Any tried and true blogger will experience or view or hear something and think: I need to blog about this.
But said blogger must also use editorial skills because too much information can be extraneous, frilly and actually detract from the essence of a post. To that measure, I will not give you 14 days' worth of Kissimee/Orlando schedules, but will share with you some observations that were constants over the two weeks, not just random happenings.
1. When you travel, and if you're lucky, you lose sense of time. It doesn't matter what day of the week it is or what the time on your watch says. What matters is that you're living a vacationer's idea of "here and now."
I hadn't really yet recovered from my L.A. trip, arriving at 6:00 a.m. on a Tuesday and going directly to work from there, when we left after Shabbos of the same week. So I was already not quite in a normal frame of mind mode. And as we traveled through various states on our journey southward, my husband and I lost track of what state we were in at times. The "Welcome to..." signs are not overly huge, and if you miss one that says, "Wecome to South Carolina," then you begin to think that North Carolina is a mighty big state. It's not the kids asking that infamous question, but rather you...as you turn to your spouse and repeatedly ask, "Are we there yet?" (meaning: South Carolina)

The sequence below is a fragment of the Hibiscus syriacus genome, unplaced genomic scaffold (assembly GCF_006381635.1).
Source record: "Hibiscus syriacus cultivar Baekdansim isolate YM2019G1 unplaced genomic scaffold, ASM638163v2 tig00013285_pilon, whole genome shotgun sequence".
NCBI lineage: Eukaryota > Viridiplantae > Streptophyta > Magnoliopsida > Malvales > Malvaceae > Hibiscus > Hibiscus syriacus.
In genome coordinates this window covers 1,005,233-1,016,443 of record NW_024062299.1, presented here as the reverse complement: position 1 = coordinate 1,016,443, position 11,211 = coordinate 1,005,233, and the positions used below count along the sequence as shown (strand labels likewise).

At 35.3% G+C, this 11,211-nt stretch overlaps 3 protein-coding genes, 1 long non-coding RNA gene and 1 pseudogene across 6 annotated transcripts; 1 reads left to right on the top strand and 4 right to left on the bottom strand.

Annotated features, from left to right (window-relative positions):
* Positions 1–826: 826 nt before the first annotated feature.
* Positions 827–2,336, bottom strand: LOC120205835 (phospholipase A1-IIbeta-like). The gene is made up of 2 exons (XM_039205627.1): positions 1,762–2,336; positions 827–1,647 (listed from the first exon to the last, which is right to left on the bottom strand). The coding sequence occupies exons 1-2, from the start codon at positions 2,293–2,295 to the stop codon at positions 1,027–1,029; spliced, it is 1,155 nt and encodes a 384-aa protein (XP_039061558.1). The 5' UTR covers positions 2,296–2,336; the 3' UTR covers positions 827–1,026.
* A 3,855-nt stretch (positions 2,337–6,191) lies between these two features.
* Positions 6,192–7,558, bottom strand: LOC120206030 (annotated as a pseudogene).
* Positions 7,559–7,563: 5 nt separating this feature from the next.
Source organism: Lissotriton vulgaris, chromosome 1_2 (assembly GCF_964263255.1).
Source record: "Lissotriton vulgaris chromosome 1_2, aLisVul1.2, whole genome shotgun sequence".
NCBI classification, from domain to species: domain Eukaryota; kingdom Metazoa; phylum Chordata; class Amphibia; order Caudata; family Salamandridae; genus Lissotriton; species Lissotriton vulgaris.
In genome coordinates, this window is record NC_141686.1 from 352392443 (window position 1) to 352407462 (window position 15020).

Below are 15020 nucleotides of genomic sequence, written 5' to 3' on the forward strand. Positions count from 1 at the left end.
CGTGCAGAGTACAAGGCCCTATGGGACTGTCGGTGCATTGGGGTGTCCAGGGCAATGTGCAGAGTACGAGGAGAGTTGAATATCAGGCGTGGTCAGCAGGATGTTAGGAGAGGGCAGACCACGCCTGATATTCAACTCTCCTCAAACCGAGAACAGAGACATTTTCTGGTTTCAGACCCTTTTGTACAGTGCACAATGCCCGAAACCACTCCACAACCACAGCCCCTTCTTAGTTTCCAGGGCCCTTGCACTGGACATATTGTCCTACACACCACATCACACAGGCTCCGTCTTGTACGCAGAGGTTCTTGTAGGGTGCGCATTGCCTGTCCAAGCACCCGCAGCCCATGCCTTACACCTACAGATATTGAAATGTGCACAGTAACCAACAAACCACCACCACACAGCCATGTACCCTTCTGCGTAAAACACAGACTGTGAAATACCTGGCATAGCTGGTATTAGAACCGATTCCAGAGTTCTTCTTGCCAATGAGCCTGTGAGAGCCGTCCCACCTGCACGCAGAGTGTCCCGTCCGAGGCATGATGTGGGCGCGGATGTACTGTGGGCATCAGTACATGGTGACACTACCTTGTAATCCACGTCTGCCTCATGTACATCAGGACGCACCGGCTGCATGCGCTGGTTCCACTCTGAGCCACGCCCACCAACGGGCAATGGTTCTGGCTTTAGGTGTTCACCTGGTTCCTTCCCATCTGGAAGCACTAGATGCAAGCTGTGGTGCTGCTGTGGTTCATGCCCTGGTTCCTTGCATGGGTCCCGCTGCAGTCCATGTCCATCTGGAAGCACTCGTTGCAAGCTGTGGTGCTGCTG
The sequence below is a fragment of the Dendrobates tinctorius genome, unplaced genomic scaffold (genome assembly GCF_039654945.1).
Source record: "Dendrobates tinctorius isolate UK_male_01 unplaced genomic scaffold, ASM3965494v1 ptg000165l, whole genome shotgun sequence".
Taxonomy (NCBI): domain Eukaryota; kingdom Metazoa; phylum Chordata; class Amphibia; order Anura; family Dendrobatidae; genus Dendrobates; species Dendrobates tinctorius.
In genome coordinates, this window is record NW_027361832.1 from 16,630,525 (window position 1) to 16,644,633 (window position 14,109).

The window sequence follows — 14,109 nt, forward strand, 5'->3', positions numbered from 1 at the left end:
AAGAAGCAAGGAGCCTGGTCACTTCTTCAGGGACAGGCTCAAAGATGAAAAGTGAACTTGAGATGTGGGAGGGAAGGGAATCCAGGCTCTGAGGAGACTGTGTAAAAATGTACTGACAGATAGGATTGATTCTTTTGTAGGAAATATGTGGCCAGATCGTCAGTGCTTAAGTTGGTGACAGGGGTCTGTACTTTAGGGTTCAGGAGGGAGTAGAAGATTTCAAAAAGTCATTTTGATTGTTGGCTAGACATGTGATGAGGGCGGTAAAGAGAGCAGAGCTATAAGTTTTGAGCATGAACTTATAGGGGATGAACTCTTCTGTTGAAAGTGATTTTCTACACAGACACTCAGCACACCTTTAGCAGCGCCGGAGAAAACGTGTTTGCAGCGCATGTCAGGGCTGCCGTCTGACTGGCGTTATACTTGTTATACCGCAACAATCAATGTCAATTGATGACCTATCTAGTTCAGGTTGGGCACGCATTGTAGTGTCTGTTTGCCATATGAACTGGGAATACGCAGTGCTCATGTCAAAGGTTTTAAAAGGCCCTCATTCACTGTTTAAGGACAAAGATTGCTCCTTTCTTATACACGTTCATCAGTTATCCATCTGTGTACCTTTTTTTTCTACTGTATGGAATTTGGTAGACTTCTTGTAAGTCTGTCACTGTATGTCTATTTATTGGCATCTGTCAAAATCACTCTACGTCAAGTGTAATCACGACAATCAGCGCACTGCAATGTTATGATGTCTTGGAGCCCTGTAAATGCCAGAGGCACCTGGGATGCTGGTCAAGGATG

And as I mentioned in my post-return post, I'd been away from computers, Internet, blogs and blogging for two weeks. That alone is -- surprisingly -- a holiday too. I didn't feel strong urges to have to seek out computers to check in with blogs or personal messages over the two weeks. And when I finally sat down yesterday after Shabbos at the computer to review my messages alone, it was unbearingly time consuming. And then I felt the need to read some of my favorite blogs and see what I'd missed over fourteen days. That, too, took its toll, and when I finally consulted my watch, I saw that I'd been on the computer from about 11:15 p.m. until 3:30 a.m. -- not healthy in the least. (maybe it's time for another holiday!)
2. What I continue to read in the media about fat people is true. I have NEVER EVER seen so many overweight adults, teens and children as I did in Florida during our Universal Studios/Islands of Adventure, Science Centre, GatorLand, supermarket and store outings.
Men and women alike: FAT RULES!
These people apparently had no shame as they paraded in skimpy tops and short shorts or muscle shirts throughout public arenas. It was hot and I was schvitzing; I tried to imagine what these people felt like. And I imagined them getting into these little cars and boats and wagons for all the rides. NO SHAME; NO EMBARRASSMENT.
And why were there so many fat people? Was it because I was in the South and lots of fried foods are served and enjoyed in that region? Was it because there are fast-food restaurants and drive-thrus at every degree of a 360-degree circle that you make?